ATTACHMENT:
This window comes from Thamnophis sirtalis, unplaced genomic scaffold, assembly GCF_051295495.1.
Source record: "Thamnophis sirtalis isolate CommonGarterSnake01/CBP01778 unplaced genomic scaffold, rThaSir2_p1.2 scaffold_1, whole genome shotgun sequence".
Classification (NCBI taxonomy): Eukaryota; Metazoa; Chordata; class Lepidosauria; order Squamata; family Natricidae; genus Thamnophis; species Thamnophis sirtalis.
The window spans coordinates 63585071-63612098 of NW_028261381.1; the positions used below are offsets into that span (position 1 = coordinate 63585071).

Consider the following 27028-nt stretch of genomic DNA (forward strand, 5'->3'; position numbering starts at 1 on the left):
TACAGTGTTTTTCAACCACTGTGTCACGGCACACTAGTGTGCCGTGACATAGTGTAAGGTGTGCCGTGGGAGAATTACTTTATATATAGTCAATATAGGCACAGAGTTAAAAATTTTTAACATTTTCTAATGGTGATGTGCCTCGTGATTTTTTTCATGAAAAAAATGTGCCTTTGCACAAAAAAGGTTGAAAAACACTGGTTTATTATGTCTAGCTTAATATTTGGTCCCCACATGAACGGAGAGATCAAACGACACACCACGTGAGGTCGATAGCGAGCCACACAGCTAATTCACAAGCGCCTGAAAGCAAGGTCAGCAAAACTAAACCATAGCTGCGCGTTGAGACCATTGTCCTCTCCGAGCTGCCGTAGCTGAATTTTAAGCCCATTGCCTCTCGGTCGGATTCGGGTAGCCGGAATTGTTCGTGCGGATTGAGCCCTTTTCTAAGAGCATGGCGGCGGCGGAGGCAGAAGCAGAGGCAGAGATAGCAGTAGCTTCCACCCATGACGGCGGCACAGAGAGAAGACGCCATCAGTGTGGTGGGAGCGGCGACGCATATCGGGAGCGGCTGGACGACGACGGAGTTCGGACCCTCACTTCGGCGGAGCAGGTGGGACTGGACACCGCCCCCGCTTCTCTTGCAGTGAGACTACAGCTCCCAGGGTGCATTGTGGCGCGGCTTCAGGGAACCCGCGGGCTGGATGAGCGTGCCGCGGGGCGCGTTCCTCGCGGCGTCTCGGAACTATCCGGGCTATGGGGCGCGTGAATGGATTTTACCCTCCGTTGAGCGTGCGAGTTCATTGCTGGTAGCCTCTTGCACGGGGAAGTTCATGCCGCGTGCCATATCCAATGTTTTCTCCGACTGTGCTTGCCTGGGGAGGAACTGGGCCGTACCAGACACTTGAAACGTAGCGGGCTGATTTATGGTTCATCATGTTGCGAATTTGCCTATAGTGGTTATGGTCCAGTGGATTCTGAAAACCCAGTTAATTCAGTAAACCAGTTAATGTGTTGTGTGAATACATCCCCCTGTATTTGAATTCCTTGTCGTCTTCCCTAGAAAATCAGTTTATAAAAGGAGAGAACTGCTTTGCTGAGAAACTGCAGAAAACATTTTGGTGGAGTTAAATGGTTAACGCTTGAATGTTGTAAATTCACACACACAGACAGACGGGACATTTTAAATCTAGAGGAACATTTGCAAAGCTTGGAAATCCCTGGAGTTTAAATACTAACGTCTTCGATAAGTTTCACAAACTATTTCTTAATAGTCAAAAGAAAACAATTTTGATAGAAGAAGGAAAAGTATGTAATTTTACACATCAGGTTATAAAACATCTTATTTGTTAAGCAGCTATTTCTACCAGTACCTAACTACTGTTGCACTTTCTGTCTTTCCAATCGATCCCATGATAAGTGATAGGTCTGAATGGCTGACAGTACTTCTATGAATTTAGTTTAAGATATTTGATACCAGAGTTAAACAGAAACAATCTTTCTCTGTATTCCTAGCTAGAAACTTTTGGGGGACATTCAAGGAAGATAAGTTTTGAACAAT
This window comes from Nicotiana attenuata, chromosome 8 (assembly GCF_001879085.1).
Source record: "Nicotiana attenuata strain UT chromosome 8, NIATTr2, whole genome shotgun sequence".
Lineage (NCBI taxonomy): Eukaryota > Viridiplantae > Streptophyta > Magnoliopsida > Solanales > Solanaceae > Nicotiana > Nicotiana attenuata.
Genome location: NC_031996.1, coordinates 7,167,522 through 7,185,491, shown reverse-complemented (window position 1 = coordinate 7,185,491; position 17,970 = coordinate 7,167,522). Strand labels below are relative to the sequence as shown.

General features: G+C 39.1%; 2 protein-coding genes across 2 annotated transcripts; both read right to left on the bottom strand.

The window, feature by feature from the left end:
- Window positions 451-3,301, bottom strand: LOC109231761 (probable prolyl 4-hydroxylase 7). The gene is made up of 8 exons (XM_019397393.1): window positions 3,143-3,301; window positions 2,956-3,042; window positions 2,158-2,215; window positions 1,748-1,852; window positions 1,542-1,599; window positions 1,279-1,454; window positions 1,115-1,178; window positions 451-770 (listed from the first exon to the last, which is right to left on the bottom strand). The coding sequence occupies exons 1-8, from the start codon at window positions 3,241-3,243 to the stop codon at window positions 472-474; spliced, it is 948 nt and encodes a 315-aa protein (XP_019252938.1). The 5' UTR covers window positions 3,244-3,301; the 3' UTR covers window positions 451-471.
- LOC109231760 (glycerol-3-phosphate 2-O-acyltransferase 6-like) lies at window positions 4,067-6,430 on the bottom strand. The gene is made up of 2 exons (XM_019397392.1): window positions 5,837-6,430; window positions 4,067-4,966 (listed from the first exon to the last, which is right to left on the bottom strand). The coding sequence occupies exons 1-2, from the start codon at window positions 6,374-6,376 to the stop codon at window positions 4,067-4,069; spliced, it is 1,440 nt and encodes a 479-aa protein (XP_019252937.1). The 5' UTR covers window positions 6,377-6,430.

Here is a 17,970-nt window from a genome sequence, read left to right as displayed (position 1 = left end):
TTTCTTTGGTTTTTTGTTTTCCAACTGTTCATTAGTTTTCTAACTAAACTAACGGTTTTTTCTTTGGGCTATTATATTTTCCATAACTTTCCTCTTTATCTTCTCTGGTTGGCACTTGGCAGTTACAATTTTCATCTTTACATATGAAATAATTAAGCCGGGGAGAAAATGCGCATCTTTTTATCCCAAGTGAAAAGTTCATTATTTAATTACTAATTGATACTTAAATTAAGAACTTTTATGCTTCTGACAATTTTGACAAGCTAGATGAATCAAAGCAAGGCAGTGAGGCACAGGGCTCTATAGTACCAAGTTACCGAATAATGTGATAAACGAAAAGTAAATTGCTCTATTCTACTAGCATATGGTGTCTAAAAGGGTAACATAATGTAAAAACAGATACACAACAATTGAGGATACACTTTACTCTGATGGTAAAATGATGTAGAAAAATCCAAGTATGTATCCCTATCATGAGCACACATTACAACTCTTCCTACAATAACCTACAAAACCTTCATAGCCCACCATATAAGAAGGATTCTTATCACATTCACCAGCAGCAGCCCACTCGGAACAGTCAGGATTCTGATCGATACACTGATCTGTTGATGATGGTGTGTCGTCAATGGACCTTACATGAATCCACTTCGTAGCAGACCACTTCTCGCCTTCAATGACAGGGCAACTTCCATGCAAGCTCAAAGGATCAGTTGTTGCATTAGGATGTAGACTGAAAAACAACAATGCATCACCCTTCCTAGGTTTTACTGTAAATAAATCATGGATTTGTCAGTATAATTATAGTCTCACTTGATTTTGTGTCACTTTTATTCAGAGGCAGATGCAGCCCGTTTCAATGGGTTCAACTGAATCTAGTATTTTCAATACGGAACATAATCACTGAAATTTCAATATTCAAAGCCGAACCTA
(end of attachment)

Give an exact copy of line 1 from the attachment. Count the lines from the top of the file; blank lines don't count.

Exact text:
This window comes from Thamnophis sirtalis, unplaced genomic scaffold, assembly GCF_051295495.1.